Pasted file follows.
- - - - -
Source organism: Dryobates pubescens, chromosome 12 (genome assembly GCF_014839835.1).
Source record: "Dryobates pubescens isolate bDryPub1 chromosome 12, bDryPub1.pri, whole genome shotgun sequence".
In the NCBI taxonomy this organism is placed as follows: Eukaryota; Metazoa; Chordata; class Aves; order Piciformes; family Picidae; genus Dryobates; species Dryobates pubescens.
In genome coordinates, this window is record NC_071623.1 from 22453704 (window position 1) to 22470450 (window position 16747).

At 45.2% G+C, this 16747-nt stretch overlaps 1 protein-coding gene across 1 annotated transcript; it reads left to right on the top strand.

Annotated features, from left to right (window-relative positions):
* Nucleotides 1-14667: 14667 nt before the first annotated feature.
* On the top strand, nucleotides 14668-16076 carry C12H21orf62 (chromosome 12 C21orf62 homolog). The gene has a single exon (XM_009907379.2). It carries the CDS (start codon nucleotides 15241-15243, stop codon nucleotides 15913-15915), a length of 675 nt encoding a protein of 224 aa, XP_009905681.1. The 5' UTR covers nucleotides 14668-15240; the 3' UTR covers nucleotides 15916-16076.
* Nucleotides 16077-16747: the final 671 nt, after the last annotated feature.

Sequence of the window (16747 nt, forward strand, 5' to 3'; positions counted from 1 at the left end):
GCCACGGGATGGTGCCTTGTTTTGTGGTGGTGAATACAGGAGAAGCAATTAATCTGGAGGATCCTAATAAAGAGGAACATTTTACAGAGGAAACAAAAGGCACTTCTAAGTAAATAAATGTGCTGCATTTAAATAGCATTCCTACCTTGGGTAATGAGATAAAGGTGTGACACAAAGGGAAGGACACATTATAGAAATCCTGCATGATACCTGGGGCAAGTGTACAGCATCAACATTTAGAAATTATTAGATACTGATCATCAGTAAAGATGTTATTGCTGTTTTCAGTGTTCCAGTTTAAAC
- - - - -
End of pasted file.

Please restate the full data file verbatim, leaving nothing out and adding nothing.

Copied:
Source organism: Dryobates pubescens, chromosome 12 (genome assembly GCF_014839835.1).
Source record: "Dryobates pubescens isolate bDryPub1 chromosome 12, bDryPub1.pri, whole genome shotgun sequence".
In the NCBI taxonomy this organism is placed as follows: Eukaryota; Metazoa; Chordata; class Aves; order Piciformes; family Picidae; genus Dryobates; species Dryobates pubescens.
In genome coordinates, this window is record NC_071623.1 from 22453704 (window position 1) to 22470450 (window position 16747).

At 45.2% G+C, this 16747-nt stretch overlaps 1 protein-coding gene across 1 annotated transcript; it reads left to right on the top strand.

Annotated features, from left to right (window-relative positions):
* Nucleotides 1-14667: 14667 nt before the first annotated feature.
* On the top strand, nucleotides 14668-16076 carry C12H21orf62 (chromosome 12 C21orf62 homolog). The gene has a single exon (XM_009907379.2). It carries the CDS (start codon nucleotides 15241-15243, stop codon nucleotides 15913-15915), a length of 675 nt encoding a protein of 224 aa, XP_009905681.1. The 5' UTR covers nucleotides 14668-15240; the 3' UTR covers nucleotides 15916-16076.
* Nucleotides 16077-16747: the final 671 nt, after the last annotated feature.

Sequence of the window (16747 nt, forward strand, 5' to 3'; positions counted from 1 at the left end):
GCCACGGGATGGTGCCTTGTTTTGTGGTGGTGAATACAGGAGAAGCAATTAATCTGGAGGATCCTAATAAAGAGGAACATTTTACAGAGGAAACAAAAGGCACTTCTAAGTAAATAAATGTGCTGCATTTAAATAGCATTCCTACCTTGGGTAATGAGATAAAGGTGTGACACAAAGGGAAGGACACATTATAGAAATCCTGCATGATACCTGGGGCAAGTGTACAGCATCAACATTTAGAAATTATTAGATACTGATCATCAGTAAAGATGTTATTGCTGTTTTCAGTGTTCCAGTTTAAAC